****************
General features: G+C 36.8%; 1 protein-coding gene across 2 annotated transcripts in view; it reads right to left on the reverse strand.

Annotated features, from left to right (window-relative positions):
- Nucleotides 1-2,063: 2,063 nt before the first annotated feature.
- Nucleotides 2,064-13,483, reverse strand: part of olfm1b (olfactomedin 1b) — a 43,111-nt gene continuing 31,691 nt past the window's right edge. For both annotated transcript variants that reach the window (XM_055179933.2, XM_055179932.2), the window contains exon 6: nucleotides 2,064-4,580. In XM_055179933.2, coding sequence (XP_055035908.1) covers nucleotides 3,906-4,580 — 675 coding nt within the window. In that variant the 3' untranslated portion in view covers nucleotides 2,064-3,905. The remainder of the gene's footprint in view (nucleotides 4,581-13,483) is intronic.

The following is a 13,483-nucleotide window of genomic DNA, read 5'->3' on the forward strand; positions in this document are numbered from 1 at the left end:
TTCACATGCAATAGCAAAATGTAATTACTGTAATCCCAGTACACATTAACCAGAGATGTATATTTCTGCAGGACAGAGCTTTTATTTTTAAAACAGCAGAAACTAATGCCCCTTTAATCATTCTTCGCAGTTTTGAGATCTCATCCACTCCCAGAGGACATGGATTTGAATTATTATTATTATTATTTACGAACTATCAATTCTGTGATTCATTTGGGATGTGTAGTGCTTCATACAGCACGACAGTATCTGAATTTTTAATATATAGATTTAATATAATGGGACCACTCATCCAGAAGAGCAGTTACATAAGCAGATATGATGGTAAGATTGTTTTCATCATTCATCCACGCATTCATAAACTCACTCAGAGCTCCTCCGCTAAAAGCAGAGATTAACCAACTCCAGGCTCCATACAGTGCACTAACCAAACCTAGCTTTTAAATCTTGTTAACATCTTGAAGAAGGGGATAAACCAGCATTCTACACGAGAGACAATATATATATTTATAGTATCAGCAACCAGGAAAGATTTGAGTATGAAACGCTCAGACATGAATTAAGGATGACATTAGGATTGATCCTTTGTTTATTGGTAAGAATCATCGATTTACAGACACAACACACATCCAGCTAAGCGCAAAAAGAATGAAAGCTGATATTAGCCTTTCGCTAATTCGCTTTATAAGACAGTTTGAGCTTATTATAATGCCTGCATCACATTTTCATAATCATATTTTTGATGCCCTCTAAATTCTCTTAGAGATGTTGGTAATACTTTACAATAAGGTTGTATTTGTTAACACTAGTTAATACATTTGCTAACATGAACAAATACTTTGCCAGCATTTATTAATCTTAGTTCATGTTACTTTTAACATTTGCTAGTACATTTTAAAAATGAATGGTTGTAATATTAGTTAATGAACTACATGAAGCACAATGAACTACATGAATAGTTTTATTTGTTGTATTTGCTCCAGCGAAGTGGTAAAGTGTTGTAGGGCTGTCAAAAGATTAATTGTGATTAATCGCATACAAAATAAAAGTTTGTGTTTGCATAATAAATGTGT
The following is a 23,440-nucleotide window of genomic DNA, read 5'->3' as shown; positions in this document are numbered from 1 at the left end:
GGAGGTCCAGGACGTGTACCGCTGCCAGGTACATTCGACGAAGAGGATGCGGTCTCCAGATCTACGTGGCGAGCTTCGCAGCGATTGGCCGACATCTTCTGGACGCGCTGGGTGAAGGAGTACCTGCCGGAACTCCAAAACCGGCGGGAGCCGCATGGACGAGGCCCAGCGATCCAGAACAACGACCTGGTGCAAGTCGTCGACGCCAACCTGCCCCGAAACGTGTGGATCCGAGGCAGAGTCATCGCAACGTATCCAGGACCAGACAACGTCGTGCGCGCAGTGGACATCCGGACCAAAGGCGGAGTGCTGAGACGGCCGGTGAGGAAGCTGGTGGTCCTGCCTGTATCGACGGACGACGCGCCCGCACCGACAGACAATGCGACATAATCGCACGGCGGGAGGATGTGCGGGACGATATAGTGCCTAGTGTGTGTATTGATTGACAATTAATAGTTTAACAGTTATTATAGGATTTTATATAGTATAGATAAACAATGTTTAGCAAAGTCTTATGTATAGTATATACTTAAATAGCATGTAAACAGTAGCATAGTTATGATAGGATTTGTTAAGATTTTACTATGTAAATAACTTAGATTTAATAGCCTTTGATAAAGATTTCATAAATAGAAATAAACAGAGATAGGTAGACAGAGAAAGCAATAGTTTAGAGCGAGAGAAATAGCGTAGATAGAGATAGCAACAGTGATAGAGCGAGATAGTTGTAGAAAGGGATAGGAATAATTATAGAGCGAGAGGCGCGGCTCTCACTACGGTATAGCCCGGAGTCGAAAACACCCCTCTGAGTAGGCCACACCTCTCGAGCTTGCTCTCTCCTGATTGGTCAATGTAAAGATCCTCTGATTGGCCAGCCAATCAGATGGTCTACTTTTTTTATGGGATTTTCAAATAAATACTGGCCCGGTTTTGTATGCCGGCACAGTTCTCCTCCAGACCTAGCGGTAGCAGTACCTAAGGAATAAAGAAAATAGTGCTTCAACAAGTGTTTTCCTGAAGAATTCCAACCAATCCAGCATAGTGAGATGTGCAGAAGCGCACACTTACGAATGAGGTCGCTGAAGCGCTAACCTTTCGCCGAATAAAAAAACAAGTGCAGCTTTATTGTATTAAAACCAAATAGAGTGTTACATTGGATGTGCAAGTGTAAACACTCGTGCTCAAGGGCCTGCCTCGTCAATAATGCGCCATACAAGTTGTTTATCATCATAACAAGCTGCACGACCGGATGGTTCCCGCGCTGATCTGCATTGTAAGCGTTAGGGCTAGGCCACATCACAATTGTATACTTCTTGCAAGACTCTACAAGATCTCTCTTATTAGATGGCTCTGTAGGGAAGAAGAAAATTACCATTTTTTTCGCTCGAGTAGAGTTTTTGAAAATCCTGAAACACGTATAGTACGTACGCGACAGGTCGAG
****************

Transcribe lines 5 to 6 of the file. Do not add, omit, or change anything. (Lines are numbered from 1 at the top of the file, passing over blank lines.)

The following is a 13,483-nucleotide window of genomic DNA, read 5'->3' on the forward strand; positions in this document are numbered from 1 at the left end:
TTCACATGCAATAGCAAAATGTAATTACTGTAATCCCAGTACACATTAACCAGAGATGTATATTTCTGCAGGACAGAGCTTTTATTTTTAAAACAGCAGAAACTAATGCCCCTTTAATCATTCTTCGCAGTTTTGAGATCTCATCCACTCCCAGAGGACATGGATTTGAATTATTATTATTATTATTTACGAACTATCAATTCTGTGATTCATTTGGGATGTGTAGTGCTTCATACAGCACGACAGTATCTGAATTTTTAATATATAGATTTAATATAATGGGACCACTCATCCAGAAGAGCAGTTACATAAGCAGATATGATGGTAAGATTGTTTTCATCATTCATCCACGCATTCATAAACTCACTCAGAGCTCCTCCGCTAAAAGCAGAGATTAACCAACTCCAGGCTCCATACAGTGCACTAACCAAACCTAGCTTTTAAATCTTGTTAACATCTTGAAGAAGGGGATAAACCAGCATTCTACACGAGAGACAATATATATATTTATAGTATCAGCAACCAGGAAAGATTTGAGTATGAAACGCTCAGACATGAATTAAGGATGACATTAGGATTGATCCTTTGTTTATTGGTAAGAATCATCGATTTACAGACACAACACACATCCAGCTAAGCGCAAAAAGAATGAAAGCTGATATTAGCCTTTCGCTAATTCGCTTTATAAGACAGTTTGAGCTTATTATAATGCCTGCATCACATTTTCATAATCATATTTTTGATGCCCTCTAAATTCTCTTAGAGATGTTGGTAATACTTTACAATAAGGTTGTATTTGTTAACACTAGTTAATACATTTGCTAACATGAACAAATACTTTGCCAGCATTTATTAATCTTAGTTCATGTTACTTTTAACATTTGCTAGTACATTTTAAAAATGAATGGTTGTAATATTAGTTAATGAACTACATGAAGCACAATGAACTACATGAATAGTTTTATTTGTTGTATTTGCTCCAGCGAAGTGGTAAAGTGTTGTAGGGCTGTCAAAAGATTAATTGTGATTAATCGCATACAAAATAAAAGTTTGTGTTTGCATAATAAATGTGT